Balthus (1908-2001)
Balthus (1908-2001)
Balthus (1908-2001)
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Balthus (1908-2001)

Etude pour "Le Rêve II"

Balthus (1908-2001)
Etude pour "Le Rêve II"
signed, dated, and inscribed 'Balthus. 1956 fait à Chassy' (lower right)
pencil on paper
21 3/8 x 16 7/8 in. (54.4 x 42.9 cm.)
Drawn in 1956
E.V. Thaw & Co., Inc., New York (by 1963).
B.C. Holland, Inc., Chicago.
Dr. Eugene A. Solow, Chicago (by 1980); Estate sale, Christie's, New York, 1 May 1996, lot 251.
Jeffrey H. Loria & Co., Inc., New York (acquired at the above sale).
Acquired from the above by the present owner, November 1997.
J. Leymarie, Balthus, Geneva, 1979 (illustrated, pl. 3).
J. Leymarie, Balthus, Geneva, 1982, p. 100 (illustrated; with incorrect dimensions).
C. Roy, Balthus, Boston, 1996, p. 184 (illustrated).
V. Monnier and J. Clair, Balthus: Catalogue Raisonné of the Complete Works, Paris, 1999, p. 290, no. D870 (illustrated).
New York, E.V. Thaw & Co., Inc., Drawings by Balthus, November-December 1963, no. 45 (illustrated; dated circa 1958 and titled Sleeping Girl I).
Chicago, Museum of Contemporary Art, Balthus in Chicago, August-November 1980, no. 29 (dated 1958; illustrated, p. 8).
The Art Institute of Chicago, Chicago Collects: Selections from the Collection of Dr. Eugene A. Solow, May-August 1988, p. 6, no. 4 (dated circa 1958).

Lot Essay

The dreaming young girl is Balthus’s most engaging and signature subject. Such a figure appeals to our feelings as the very embodiment of innocence, and that of a particularly gentle and delicate kind, arising from a crucial period of transformation through adolescence to early adulthood. As coming-of-age autobiographies and fiction have long been a significant part of our literary heritage, the art of Balthus may also reveal facets of these moments, as a kind of deeply perceptive and enchanting visual poetry. Here in Balthus's Etude pour 'Le Rêve II', in a place deep within this state of serene feminine repose, at the very center of consciousness, where absolute stillness and silence prevail, images flicker before the sleeping mind's eye, and as Balthus envisions it, an entire world seems to gestate and emanate forth, as mind and spirit mysteriously meet and mingle with the world. "Making the spirit surge forth in a sweet and innocent mind, something not yet realized," Balthus wrote in his memoir, "that dates back to the beginning of time and must be preserved at all costs" (Vanished Splendors: A Memoir, New York, 2001, p. 65).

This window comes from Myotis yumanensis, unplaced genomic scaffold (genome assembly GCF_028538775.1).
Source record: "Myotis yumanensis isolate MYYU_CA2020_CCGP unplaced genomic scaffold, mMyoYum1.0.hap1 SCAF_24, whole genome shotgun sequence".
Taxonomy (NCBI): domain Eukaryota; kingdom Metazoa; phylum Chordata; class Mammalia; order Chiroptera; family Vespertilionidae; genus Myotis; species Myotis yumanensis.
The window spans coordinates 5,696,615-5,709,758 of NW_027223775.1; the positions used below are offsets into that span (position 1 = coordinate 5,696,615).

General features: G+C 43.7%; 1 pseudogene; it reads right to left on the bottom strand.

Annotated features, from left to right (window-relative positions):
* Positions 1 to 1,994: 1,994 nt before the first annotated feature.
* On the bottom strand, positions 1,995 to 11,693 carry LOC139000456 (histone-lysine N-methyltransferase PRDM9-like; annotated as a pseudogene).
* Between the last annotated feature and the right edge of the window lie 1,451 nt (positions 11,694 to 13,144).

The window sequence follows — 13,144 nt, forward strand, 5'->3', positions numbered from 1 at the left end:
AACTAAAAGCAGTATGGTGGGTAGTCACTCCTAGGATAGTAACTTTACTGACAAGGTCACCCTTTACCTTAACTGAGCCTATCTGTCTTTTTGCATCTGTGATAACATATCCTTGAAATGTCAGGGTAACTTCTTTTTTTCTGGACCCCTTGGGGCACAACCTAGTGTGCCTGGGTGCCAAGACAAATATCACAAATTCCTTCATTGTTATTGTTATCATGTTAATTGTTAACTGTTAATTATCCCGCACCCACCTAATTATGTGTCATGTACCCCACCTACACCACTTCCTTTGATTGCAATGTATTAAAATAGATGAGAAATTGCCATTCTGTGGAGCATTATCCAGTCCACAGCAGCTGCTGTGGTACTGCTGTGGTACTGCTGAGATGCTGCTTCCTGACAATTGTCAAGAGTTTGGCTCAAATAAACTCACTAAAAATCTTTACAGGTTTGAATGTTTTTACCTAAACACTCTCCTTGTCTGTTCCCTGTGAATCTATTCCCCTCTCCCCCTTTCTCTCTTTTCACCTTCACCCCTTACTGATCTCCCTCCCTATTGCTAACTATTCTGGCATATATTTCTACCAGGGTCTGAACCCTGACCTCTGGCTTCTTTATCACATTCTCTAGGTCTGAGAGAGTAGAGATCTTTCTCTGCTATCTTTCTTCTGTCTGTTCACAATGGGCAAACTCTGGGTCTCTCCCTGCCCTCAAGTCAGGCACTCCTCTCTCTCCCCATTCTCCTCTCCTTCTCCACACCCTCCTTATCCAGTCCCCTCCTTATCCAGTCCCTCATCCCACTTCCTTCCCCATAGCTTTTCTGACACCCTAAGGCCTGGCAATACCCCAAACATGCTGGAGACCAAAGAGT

Etude pour 'Le Rêve II' reflects a contemplative gentleness, an ease with one's surroundings and an enjoyment of these surroundings, qualities which characterize the works that Balthus made in the splendid isolation of his chateau at Chassy, in the Morvan region of Burgundy. The series of works on the theme of Le Rêve that Balthus executed in 1954-1957, during the early period of his residence at Chassy, are a celebration of this newfound solitude and inner freedom. He recalled, "In the farm at Chassy, so close to basic things, dilapidated but infinitely great in the echoes it produced of certainty and profound truth, I found a new source of energy and material for advancing my research" (ibid., p. 123). He commenced the cycle following the arrival of his niece Frédérique Tison, the step-daughter of his brother Pierre Klossowski, who was a novelist and painter. She became his favorite model during this period, and she appears in the Rêve series. The figure of the looming girl in the first Le Rêve painting, rendered in deep umber tones, has a vaguely material presence; the viewer is unsure, however, if she is flesh or spirit. In the present Etude pour 'Le Rêve II', she is virtually translucent, or "diaphanous," as the artist has described her. Here she appears like an apparition from a spirit world, conferring her greeting and blessing on the sleeping Frédérique.

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